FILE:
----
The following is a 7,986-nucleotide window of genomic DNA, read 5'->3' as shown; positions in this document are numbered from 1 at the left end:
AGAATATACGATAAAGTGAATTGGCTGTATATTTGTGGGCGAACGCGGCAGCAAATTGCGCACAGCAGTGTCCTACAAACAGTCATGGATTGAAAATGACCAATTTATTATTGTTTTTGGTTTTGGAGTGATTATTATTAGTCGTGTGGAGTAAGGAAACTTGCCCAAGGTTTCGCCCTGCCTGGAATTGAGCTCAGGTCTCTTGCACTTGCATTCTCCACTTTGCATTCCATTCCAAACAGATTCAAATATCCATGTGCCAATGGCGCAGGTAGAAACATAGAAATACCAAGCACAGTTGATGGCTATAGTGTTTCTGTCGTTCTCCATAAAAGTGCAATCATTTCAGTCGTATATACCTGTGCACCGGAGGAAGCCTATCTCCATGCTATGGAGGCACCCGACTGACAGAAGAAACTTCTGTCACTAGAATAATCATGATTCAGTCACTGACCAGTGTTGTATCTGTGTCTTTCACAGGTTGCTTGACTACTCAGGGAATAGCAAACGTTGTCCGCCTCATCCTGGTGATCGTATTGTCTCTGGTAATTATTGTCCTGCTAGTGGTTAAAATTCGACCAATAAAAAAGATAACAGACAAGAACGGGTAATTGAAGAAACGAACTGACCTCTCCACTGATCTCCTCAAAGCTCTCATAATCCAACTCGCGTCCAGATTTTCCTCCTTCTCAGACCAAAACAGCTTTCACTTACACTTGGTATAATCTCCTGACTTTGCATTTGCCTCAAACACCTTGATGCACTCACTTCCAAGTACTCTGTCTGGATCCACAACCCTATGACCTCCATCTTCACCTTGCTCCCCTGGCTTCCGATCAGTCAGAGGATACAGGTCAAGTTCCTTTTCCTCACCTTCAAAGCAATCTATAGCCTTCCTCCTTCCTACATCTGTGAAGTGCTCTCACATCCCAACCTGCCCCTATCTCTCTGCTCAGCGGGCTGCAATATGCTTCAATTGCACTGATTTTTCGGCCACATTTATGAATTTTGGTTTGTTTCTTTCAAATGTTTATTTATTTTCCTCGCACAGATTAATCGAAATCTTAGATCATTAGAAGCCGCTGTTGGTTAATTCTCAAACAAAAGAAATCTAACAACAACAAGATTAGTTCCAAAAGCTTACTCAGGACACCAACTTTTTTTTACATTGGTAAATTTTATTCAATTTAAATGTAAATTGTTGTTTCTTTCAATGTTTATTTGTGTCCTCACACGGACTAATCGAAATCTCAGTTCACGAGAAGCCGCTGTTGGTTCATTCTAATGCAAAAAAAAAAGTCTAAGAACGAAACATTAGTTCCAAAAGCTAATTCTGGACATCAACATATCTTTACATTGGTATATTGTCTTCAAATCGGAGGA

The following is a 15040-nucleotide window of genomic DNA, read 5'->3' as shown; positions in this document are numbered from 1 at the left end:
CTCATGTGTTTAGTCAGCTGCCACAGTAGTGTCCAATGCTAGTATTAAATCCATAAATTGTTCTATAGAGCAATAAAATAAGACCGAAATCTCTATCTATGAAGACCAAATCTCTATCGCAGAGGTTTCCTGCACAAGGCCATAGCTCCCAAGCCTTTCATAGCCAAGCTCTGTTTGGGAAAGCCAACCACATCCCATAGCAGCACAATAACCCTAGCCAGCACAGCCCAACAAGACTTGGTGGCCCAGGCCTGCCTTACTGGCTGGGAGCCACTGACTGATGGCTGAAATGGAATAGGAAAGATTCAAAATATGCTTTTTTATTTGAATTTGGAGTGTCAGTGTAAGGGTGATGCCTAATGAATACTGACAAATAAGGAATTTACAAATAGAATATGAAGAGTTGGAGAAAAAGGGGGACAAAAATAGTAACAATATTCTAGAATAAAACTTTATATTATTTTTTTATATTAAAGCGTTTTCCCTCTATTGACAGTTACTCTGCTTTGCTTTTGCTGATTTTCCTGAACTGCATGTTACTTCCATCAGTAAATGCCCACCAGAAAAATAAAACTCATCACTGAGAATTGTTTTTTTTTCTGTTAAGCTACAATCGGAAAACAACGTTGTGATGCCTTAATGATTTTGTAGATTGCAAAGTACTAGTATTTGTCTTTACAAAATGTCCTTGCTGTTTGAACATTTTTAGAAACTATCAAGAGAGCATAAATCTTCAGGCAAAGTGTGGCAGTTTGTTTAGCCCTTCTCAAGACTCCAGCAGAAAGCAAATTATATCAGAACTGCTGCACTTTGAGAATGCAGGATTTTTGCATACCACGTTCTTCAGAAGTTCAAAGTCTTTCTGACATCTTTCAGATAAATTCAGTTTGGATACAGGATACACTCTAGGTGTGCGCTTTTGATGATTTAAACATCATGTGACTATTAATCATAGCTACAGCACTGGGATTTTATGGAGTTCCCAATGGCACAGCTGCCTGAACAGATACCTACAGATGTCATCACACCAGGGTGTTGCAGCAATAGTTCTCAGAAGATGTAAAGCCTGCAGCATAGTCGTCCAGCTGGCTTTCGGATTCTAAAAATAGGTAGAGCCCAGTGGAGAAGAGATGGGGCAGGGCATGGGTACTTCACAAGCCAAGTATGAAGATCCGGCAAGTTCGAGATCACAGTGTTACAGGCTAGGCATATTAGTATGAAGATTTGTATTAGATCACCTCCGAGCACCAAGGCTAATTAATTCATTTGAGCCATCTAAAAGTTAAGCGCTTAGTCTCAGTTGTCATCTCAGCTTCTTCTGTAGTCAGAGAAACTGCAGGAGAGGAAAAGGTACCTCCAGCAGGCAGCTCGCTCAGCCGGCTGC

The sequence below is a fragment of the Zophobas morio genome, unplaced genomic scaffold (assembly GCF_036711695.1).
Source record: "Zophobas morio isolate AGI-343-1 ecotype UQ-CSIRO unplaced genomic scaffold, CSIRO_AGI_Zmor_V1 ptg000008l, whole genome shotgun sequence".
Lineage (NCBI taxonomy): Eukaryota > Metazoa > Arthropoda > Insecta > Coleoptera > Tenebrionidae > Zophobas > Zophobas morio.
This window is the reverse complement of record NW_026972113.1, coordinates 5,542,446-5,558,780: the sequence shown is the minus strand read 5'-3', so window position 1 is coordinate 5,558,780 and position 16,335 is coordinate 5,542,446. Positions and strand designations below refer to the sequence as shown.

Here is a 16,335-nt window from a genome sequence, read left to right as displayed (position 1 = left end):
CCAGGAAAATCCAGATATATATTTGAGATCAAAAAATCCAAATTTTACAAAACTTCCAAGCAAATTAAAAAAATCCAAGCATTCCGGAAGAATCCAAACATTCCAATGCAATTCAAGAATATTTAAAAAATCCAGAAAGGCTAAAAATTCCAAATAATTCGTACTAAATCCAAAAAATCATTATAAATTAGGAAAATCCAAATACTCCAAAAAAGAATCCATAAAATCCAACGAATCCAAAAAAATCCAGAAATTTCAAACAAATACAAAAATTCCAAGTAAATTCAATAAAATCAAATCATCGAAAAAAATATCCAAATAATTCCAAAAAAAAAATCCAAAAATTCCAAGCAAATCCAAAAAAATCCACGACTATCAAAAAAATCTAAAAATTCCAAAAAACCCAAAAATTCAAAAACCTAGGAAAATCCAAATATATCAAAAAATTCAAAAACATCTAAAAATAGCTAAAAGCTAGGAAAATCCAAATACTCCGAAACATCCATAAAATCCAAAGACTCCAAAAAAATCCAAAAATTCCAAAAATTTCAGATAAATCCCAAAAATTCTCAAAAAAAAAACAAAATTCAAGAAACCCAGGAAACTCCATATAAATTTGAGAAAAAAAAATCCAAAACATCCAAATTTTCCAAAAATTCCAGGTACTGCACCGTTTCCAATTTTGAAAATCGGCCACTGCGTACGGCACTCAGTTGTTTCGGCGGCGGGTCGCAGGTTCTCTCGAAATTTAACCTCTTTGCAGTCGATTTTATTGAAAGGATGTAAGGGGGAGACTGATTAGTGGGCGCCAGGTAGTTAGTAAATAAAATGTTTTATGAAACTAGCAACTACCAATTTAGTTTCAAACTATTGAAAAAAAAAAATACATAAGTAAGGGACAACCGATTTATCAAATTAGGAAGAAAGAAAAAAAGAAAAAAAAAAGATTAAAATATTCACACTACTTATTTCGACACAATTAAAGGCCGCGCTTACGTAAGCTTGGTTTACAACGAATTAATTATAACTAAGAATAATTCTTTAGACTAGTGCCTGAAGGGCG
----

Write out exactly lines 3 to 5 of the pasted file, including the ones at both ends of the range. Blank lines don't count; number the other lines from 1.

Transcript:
The following is a 15040-nucleotide window of genomic DNA, read 5'->3' as shown; positions in this document are numbered from 1 at the left end:
CTCATGTGTTTAGTCAGCTGCCACAGTAGTGTCCAATGCTAGTATTAAATCCATAAATTGTTCTATAGAGCAATAAAATAAGACCGAAATCTCTATCTATGAAGACCAAATCTCTATCGCAGAGGTTTCCTGCACAAGGCCATAGCTCCCAAGCCTTTCATAGCCAAGCTCTGTTTGGGAAAGCCAACCACATCCCATAGCAGCACAATAACCCTAGCCAGCACAGCCCAACAAGACTTGGTGGCCCAGGCCTGCCTTACTGGCTGGGAGCCACTGACTGATGGCTGAAATGGAATAGGAAAGATTCAAAATATGCTTTTTTATTTGAATTTGGAGTGTCAGTGTAAGGGTGATGCCTAATGAATACTGACAAATAAGGAATTTACAAATAGAATATGAAGAGTTGGAGAAAAAGGGGGACAAAAATAGTAACAATATTCTAGAATAAAACTTTATATTATTTTTTTATATTAAAGCGTTTTCCCTCTATTGACAGTTACTCTGCTTTGCTTTTGCTGATTTTCCTGAACTGCATGTTACTTCCATCAGTAAATGCCCACCAGAAAAATAAAACTCATCACTGAGAATTGTTTTTTTTTCTGTTAAGCTACAATCGGAAAACAACGTTGTGATGCCTTAATGATTTTGTAGATTGCAAAGTACTAGTATTTGTCTTTACAAAATGTCCTTGCTGTTTGAACATTTTTAGAAACTATCAAGAGAGCATAAATCTTCAGGCAAAGTGTGGCAGTTTGTTTAGCCCTTCTCAAGACTCCAGCAGAAAGCAAATTATATCAGAACTGCTGCACTTTGAGAATGCAGGATTTTTGCATACCACGTTCTTCAGAAGTTCAAAGTCTTTCTGACATCTTTCAGATAAATTCAGTTTGGATACAGGATACACTCTAGGTGTGCGCTTTTGATGATTTAAACATCATGTGACTATTAATCATAGCTACAGCACTGGGATTTTATGGAGTTCCCAATGGCACAGCTGCCTGAACAGATACCTACAGATGTCATCACACCAGGGTGTTGCAGCAATAGTTCTCAGAAGATGTAAAGCCTGCAGCATAGTCGTCCAGCTGGCTTTCGGATTCTAAAAATAGGTAGAGCCCAGTGGAGAAGAGATGGGGCAGGGCATGGGTACTTCACAAGCCAAGTATGAAGATCCGGCAAGTTCGAGATCACAGTGTTACAGGCTAGGCATATTAGTATGAAGATTTGTATTAGATCACCTCCGAGCACCAAGGCTAATTAATTCATTTGAGCCATCTAAAAGTTAAGCGCTTAGTCTCAGTTGTCATCTCAGCTTCTTCTGTAGTCAGAGAAACTGCAGGAGAGGAAAAGGTACCTCCAGCAGGCAGCTCGCTCAGCCGGCTGC

The sequence below is a fragment of the Zophobas morio genome, unplaced genomic scaffold (assembly GCF_036711695.1).